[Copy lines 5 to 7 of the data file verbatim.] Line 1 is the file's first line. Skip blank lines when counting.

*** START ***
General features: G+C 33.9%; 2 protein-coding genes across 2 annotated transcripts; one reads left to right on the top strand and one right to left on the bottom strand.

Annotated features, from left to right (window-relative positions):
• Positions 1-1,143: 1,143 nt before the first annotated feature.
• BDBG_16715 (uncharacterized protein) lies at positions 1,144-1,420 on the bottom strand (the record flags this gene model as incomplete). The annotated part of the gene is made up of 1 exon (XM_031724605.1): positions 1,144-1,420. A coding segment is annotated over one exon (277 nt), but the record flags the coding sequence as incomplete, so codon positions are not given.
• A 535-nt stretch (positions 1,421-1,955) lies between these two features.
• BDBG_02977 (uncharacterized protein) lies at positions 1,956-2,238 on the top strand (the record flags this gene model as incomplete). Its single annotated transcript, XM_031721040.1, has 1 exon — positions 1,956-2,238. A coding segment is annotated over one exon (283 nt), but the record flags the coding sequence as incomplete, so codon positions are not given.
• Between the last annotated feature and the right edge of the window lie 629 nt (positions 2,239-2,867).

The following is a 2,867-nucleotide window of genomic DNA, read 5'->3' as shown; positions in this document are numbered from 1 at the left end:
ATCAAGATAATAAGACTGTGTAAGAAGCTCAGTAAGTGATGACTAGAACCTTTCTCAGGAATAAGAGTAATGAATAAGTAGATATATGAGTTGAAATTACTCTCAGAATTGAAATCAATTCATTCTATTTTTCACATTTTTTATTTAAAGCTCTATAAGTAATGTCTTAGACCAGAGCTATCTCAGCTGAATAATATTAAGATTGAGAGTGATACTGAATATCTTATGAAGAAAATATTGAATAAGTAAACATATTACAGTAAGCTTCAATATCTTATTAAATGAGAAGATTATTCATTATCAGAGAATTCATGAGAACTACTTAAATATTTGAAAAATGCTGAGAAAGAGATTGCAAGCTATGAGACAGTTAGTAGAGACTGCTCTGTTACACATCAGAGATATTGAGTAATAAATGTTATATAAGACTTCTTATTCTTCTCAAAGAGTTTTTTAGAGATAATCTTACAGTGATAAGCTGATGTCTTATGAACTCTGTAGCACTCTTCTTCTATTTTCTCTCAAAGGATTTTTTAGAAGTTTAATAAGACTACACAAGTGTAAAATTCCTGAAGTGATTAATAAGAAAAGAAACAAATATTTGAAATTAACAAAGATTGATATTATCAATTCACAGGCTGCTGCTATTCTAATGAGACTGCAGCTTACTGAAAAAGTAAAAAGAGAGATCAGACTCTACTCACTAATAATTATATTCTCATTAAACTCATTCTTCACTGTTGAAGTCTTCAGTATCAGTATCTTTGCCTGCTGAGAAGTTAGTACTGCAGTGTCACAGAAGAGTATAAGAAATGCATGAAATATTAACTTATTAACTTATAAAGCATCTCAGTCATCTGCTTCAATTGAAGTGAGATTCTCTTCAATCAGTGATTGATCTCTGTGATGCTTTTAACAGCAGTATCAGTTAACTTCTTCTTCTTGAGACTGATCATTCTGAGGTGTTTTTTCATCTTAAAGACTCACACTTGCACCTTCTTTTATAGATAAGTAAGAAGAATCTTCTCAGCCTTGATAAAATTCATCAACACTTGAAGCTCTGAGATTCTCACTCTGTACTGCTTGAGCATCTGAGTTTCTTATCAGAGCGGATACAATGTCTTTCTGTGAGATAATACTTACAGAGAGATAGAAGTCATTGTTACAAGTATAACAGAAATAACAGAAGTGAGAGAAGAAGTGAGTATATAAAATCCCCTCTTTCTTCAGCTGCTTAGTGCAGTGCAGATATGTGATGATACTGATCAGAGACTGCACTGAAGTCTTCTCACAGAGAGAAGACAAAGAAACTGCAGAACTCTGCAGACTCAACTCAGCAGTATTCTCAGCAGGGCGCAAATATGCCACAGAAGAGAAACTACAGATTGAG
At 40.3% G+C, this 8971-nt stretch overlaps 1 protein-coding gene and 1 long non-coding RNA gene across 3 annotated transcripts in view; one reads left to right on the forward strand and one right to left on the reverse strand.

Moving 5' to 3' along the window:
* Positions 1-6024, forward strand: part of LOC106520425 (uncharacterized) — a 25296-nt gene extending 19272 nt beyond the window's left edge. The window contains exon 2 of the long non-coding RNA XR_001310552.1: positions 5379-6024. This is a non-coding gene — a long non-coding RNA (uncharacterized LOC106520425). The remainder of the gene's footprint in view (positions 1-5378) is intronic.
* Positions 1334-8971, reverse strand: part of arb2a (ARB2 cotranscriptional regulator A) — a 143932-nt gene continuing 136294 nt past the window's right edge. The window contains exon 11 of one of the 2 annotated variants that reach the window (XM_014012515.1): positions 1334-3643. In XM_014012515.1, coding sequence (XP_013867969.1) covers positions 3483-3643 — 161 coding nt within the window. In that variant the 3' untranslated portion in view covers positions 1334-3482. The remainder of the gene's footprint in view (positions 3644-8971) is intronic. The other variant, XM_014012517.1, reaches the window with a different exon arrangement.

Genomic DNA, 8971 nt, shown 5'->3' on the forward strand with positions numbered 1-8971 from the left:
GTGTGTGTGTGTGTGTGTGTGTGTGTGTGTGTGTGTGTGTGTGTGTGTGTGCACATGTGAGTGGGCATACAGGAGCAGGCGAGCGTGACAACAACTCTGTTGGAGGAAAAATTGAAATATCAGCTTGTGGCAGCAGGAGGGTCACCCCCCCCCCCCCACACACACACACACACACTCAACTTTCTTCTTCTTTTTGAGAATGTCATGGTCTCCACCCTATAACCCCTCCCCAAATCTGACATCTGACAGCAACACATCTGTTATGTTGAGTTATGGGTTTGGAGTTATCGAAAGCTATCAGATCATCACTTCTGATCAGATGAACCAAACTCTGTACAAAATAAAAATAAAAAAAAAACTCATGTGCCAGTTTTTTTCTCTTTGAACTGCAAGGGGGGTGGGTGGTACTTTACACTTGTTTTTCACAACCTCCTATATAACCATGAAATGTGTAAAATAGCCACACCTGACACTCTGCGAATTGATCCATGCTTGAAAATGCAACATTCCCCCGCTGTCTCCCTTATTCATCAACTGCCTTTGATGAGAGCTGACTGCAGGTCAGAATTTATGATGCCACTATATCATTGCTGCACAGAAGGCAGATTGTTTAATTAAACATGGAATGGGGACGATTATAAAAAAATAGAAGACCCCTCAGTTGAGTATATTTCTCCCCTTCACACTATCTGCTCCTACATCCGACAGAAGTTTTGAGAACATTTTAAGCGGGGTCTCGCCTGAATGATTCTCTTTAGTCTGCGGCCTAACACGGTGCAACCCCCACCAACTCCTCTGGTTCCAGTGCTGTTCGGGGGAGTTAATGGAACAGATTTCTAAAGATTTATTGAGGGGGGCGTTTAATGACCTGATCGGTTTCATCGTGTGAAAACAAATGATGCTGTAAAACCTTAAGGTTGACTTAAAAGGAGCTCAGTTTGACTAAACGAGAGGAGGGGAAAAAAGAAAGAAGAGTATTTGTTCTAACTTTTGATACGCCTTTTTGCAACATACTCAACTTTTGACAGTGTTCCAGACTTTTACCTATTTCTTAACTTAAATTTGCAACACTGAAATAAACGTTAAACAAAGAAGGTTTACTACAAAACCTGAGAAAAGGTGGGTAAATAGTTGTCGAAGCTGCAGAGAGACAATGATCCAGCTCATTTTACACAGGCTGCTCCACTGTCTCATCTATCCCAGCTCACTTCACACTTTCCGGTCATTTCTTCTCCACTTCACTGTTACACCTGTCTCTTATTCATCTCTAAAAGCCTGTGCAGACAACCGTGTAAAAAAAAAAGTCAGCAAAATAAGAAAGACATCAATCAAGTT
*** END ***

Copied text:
• A 535-nt stretch (positions 1,421-1,955) lies between these two features.
• BDBG_02977 (uncharacterized protein) lies at positions 1,956-2,238 on the top strand (the record flags this gene model as incomplete). Its single annotated transcript, XM_031721040.1, has 1 exon — positions 1,956-2,238. A coding segment is annotated over one exon (283 nt), but the record flags the coding sequence as incomplete, so codon positions are not given.
• Between the last annotated feature and the right edge of the window lie 629 nt (positions 2,239-2,867).